The Clubhouse Podcast
Rob Reviews "Sweat"
One of my favorite things about Sirius/XM is when they do the “specialty” channels throughout the year. (Stay with me here: I am going somewhere with this.) Whether it is the focus of a group like The Beatles of a specific genre like that year’s Rock and Roll Hall of Fame or the greatness that is Yacht Rock, their in-depth stories by the artists within the theme is nothing short of fascinating and educating for a music geek like me. One of my stop-downs (and currently going) is that of Billy Joel, whose music has been a big part of my life, and the open approach he takes between the songs to tell the origins of his biggest (and not as much) hits keeps me locked in while it is on. I have always felt like one of his most underrated hits (if such a thing exists) is “Allentown,” which tells the story of a small industrial town in Pennsylvania dealing with the changing times that affect the lives of its residents as factories are shut down, leaving the people there in poverty and pain. About 40 miles southwest of Allentown is Reading (pronounced “redding”), but their similarities don’t stop in the state where they both lie, and this is where Lynn Nottage’s “Sweat” takes place, and it is currently running at legendary Dallas stage venue Kalita Humphreys Theatre.
Starting in 2008, a parole officer is finding out the current status of Jason (Kyle Igneczi) and Chris (Ace Henderson) after what is relayed as a horrific and life-changing event eight years earlier that put both of them in prison. As the story flashes back to a local bar, we meet Tracey (Sally Nystuen Vahle), Cynthia (Liz Mikel), and Jessie (Barbra Wengerd), three best friends who work at the local steel factory and have been for many years, and even multi-generational in a couple of cases. They spend their off time at the bar with their friend and former cohort Stan (Jon Shaver), and when one of them is promoted to a supervisory position, their relationships start to strain, and that is multiplied exponentially as the 200 recession settles in and what starts as a professional jealousy turns into all-out war between the three friends, their families, and even some collateral damage.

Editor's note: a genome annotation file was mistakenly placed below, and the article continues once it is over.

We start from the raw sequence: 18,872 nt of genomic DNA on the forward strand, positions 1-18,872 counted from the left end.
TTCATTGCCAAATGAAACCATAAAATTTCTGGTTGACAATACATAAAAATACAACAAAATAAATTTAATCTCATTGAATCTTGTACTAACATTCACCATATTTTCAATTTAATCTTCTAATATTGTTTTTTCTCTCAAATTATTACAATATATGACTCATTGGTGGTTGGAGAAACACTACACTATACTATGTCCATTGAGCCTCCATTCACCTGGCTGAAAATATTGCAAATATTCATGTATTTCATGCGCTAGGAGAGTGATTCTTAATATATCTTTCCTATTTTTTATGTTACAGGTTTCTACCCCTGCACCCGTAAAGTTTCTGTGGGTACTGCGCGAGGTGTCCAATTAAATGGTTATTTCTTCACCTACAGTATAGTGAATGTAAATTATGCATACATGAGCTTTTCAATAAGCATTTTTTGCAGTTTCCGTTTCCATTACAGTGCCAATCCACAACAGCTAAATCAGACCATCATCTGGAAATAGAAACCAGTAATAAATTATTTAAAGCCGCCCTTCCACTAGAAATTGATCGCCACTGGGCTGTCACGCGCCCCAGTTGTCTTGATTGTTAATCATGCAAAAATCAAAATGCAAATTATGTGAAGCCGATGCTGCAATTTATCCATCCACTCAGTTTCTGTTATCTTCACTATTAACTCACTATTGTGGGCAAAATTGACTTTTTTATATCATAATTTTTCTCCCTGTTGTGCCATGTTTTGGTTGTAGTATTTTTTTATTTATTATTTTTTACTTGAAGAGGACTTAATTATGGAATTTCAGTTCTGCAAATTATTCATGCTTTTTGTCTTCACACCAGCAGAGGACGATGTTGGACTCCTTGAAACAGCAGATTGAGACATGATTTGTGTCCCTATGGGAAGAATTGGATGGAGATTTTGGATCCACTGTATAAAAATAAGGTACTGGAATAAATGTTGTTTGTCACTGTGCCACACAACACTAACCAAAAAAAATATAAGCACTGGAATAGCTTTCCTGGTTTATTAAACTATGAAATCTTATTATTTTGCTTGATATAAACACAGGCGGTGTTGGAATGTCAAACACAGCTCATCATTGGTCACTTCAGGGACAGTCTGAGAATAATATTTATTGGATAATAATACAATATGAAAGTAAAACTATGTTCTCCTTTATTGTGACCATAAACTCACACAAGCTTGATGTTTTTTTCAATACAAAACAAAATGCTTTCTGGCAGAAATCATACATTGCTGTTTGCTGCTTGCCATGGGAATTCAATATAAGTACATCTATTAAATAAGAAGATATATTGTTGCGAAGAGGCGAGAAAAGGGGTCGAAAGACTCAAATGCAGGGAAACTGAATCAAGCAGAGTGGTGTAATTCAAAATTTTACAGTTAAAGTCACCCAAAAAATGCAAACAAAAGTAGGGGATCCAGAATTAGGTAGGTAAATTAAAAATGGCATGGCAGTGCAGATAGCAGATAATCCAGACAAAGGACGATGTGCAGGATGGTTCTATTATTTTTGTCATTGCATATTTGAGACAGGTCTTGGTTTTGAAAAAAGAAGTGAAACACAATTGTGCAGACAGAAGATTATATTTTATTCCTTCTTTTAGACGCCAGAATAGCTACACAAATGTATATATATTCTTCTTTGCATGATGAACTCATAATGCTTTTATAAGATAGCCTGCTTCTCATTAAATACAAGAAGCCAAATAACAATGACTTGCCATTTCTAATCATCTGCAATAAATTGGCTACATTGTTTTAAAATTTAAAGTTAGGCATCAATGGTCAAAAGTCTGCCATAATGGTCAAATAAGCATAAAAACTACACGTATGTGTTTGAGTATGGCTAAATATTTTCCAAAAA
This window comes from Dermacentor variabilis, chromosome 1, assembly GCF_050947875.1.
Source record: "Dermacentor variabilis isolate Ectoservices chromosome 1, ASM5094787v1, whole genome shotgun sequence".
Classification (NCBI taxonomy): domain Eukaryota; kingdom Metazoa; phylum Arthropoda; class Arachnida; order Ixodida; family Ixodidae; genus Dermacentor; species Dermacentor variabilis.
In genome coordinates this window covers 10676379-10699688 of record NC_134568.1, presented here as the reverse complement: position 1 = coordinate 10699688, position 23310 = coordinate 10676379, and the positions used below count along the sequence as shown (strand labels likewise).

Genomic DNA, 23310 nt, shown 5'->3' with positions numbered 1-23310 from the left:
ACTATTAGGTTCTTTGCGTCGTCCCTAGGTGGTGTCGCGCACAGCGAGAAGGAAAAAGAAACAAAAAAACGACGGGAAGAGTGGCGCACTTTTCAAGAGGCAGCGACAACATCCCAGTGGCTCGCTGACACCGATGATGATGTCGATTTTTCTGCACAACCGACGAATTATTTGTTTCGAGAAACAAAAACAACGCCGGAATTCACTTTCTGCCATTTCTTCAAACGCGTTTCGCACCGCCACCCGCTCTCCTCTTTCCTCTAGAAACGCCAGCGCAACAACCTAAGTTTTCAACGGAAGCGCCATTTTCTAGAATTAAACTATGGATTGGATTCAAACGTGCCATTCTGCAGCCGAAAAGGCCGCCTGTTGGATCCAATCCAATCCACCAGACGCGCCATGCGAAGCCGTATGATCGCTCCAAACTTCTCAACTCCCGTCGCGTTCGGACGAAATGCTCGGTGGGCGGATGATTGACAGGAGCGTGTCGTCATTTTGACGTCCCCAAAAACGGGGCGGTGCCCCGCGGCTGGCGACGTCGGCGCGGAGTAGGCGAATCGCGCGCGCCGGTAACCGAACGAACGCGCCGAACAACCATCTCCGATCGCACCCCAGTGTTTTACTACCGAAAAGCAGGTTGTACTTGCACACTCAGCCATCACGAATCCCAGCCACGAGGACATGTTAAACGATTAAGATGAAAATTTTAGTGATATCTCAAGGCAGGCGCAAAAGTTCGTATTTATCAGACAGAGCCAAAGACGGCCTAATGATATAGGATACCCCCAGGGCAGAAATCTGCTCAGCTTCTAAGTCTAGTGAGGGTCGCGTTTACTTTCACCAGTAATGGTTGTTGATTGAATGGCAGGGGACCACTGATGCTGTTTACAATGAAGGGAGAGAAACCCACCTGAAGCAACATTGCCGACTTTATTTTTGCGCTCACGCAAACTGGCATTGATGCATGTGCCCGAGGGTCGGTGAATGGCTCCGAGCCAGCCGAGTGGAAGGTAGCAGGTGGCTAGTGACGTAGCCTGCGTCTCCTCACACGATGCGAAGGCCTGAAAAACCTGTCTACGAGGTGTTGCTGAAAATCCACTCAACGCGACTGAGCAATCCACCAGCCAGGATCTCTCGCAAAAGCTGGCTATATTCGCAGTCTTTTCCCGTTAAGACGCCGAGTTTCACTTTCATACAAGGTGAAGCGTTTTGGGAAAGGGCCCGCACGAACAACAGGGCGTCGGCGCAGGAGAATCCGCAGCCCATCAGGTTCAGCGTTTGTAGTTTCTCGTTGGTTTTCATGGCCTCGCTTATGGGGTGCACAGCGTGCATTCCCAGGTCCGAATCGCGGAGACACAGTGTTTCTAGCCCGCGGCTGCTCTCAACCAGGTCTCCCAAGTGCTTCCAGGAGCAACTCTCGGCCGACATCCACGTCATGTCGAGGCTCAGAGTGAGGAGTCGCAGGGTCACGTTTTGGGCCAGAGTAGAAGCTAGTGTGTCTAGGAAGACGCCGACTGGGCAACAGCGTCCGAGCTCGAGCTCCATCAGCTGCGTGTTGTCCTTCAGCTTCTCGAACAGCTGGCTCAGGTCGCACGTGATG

One of the things that makes the Humphreys effective is the turntable that is installed in the center of its stage, and it is perfect for this performance. There are three basic sets here: the bar, the porch just outside its entrance, and a simple cinder block room that doubles as the police station and the houses of two of the characters, and they are all done wonderfully, accompanied by transitions between them that are smooth and precise. Using video and audio from the time keeps everything in check in order to not take the audience out of the time that it is set in.
And as awesome as that it is, it fails without a cast that can take a VERY dialogue-intensive script and deliver it, and this cast sticks the landing with the professionalism and top-notch talent that we as an audience has come to expect from the Diane and Hal Bierley Resident Acting Company and Actors’ Equity Association. The only word I can use to describe this particular production is “intense” because its material runs the full spectrum of emotion, keeping me on the edge of my seat until the story completely unfolds and the house lights went up. Each character is so richly written and portrayed that I felt like I was right there in the middle of the action. As they story heads towards its fever-pitch of a climax, the cast creates a real and palpable tension that made it feel like there was a communal exhale as they came to accept the well-deserved adulation of the people in the seats.
I cannot recommend “Sweat” enough. It’s story holds as much relevance in our current society as it does in the almost two decades ago that it takes place, drawing parallels to the struggles that our industrial sector continues to go through as well as the professional relationships between friends, people, and organizations. If you are lucky enough to have a local theatre troupe that carries the level of talent that we have in the Dallas/Fort Worth area, this is more than worth the time taken to take it all in.